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Wednesday, June 03, 2009

Comics Firsts: C. L. Doughty

Something a bit special today. C. L. Doughty has become one of my favourite comics artists and illustrators. I have to confess that I knew little about his work (beyond reassurances from David Ashford and Norman Wright that it was great) until I started working for Look and Learn. Studying the pages of Look and Learn, it seemed that Doughty illustrated every other feature and the more I saw of his work the more impressed I was. His colour covers and illustrations were gorgeous and his black & white comic strips for the paper were almost without peer.

Given the high quality of his work in the 1960s, it may seem a little odd to travel right back to the beginning of his career. In 1948, Doughty was already in his mid-thirties but fresh to comics. His first known comic strip was the following Buffalo Bill yarn published in Knockout Comic #489, dated 10 July 1948. Over the next two days we'll follow his next strip, an adaptation of part of Gulliver's Travels drawn for The Children's Newspaper and published in weekly parts in 24 July to 11 September 1948.

I'll be reprinting one of Doughty's later strips in the near future. But, to see how far he had come, I thought it useful to have something to compare it to and these early strips are almost impossible to find. And definitely of historical interest, being Doughty's first, so I hope you'll indulge me.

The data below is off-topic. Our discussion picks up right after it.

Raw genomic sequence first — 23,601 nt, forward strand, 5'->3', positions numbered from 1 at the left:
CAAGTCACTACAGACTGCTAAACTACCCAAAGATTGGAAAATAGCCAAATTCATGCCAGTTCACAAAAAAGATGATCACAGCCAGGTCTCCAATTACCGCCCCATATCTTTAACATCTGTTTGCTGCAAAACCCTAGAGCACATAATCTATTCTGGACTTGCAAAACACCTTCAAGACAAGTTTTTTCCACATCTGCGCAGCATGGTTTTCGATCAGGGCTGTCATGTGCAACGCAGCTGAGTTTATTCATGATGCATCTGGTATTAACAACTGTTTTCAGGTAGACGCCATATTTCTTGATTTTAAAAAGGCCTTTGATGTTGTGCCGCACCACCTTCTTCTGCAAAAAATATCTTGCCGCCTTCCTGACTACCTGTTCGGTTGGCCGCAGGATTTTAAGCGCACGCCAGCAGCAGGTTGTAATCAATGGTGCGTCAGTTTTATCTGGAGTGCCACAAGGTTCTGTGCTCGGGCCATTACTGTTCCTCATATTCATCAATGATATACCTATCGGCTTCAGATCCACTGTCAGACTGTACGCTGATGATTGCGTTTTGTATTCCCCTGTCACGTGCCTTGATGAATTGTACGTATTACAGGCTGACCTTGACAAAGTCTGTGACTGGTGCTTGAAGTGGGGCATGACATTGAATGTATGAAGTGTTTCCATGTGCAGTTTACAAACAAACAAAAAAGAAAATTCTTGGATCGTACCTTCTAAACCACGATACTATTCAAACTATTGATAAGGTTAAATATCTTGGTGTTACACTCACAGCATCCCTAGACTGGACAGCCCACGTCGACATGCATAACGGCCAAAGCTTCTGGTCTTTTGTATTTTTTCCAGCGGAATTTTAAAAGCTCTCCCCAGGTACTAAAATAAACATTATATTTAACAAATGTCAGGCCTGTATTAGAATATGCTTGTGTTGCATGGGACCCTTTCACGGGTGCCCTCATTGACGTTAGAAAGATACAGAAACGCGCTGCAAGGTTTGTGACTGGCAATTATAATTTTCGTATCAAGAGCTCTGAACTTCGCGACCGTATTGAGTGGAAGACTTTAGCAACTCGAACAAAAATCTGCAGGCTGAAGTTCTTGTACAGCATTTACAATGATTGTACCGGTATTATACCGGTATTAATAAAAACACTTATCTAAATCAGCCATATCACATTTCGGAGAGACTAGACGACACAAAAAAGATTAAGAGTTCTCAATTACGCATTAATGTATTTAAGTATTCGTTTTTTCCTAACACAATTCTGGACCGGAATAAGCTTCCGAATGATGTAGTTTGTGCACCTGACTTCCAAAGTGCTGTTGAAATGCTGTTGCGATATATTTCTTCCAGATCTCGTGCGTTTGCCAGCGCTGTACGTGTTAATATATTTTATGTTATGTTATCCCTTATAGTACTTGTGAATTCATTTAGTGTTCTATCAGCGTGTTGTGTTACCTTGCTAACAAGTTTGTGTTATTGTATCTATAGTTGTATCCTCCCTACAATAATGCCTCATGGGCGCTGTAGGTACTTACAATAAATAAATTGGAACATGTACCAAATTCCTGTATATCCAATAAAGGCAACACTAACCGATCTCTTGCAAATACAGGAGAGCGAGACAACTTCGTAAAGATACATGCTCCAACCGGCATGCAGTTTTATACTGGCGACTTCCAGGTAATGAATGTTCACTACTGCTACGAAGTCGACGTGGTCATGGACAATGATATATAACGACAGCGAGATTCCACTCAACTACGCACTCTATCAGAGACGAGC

(* Buffalo Bill artwork © IPC Media; illustration at top © Look and Learn Ltd.)

2 comments:

Anonymous said...

Don't know if you know this, but the 1st volume of the Complete Hugo Pratt UK strips in Spanish is out, and your name is mentioned in the foreword of the book as "the expert who identified the writers of the stories".

http://akiba-keimilyunahistorias.blogspot.com/2009/05/diario-de-guerra-hugo-pratt.html

Steve said...

I'm waiting on a copy of the book at the moment. Good to know that the writers are getting a credit. While artists have recognisable styles, it's almost impossible to nail down with 100% accuracy who wrote a particular story. By crediting authors where known, Panini Espana are doing a better job than most of the British publishers have managed on their reprints.